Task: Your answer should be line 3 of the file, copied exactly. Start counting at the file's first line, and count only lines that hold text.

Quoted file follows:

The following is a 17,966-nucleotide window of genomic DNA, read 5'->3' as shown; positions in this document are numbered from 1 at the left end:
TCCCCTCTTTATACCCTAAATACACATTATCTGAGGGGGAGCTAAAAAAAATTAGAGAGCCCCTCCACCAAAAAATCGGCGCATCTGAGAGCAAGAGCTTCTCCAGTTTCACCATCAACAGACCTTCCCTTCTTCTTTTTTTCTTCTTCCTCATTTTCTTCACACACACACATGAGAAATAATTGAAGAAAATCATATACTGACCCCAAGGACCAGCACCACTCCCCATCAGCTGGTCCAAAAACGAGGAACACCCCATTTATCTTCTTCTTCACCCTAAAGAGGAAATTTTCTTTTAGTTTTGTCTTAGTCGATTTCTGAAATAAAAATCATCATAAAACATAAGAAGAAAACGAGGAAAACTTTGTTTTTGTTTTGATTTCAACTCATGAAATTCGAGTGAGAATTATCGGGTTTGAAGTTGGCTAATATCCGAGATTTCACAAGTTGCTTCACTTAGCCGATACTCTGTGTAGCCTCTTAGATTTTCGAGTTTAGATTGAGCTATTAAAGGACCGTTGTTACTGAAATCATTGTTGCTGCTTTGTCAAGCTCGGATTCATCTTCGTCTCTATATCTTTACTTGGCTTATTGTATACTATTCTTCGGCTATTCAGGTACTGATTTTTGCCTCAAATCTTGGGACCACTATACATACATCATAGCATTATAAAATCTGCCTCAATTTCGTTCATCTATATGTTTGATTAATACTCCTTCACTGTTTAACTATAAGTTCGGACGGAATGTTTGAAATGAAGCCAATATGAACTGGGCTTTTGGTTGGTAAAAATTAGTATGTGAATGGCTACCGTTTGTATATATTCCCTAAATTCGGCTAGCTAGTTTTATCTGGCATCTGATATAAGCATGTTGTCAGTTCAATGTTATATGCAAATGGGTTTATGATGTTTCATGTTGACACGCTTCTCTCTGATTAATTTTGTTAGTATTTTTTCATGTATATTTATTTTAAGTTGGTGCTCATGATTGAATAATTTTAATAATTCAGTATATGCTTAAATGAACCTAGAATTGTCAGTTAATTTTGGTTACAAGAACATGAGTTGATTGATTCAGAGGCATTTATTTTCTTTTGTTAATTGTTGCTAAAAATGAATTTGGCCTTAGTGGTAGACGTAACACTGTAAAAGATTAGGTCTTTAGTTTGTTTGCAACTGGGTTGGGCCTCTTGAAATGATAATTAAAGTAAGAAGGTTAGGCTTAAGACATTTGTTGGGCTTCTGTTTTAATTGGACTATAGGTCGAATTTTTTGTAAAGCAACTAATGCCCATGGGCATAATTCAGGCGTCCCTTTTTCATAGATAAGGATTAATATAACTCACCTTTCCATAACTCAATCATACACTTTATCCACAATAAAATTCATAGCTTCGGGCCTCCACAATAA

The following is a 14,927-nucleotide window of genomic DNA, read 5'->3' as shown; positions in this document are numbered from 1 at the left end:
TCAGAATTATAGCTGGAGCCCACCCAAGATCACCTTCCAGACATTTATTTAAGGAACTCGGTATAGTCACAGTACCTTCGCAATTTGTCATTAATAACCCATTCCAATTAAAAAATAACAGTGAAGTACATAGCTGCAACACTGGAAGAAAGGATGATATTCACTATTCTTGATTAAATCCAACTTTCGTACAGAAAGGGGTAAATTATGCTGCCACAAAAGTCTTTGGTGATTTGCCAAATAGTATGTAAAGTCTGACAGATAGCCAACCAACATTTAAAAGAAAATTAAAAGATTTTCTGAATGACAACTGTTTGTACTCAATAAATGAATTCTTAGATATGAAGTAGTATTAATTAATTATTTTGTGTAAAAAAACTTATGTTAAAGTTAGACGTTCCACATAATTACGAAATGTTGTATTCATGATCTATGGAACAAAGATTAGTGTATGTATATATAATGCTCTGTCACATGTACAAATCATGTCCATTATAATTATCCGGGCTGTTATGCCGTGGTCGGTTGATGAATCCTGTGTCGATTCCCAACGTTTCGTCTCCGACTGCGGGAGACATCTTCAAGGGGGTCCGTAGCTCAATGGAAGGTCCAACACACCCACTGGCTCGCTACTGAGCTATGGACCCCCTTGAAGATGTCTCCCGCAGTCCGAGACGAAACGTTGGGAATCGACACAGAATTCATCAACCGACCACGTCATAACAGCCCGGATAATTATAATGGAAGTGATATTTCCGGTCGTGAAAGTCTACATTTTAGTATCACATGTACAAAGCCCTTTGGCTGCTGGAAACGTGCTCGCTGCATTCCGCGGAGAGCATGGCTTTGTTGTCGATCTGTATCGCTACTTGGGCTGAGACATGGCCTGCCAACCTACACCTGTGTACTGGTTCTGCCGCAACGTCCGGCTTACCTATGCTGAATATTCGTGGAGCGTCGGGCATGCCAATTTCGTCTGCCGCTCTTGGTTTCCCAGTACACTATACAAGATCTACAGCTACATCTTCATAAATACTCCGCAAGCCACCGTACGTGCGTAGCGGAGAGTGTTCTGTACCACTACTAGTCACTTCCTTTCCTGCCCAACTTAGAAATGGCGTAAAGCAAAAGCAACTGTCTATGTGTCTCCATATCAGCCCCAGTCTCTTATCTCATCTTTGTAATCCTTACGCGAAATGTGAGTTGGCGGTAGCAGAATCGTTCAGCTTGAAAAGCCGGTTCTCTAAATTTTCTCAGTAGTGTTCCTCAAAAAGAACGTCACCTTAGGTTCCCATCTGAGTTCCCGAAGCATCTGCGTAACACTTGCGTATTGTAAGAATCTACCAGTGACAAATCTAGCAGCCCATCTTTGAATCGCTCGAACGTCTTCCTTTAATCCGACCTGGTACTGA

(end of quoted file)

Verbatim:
The following is a 14,927-nucleotide window of genomic DNA, read 5'->3' as shown; positions in this document are numbered from 1 at the left end: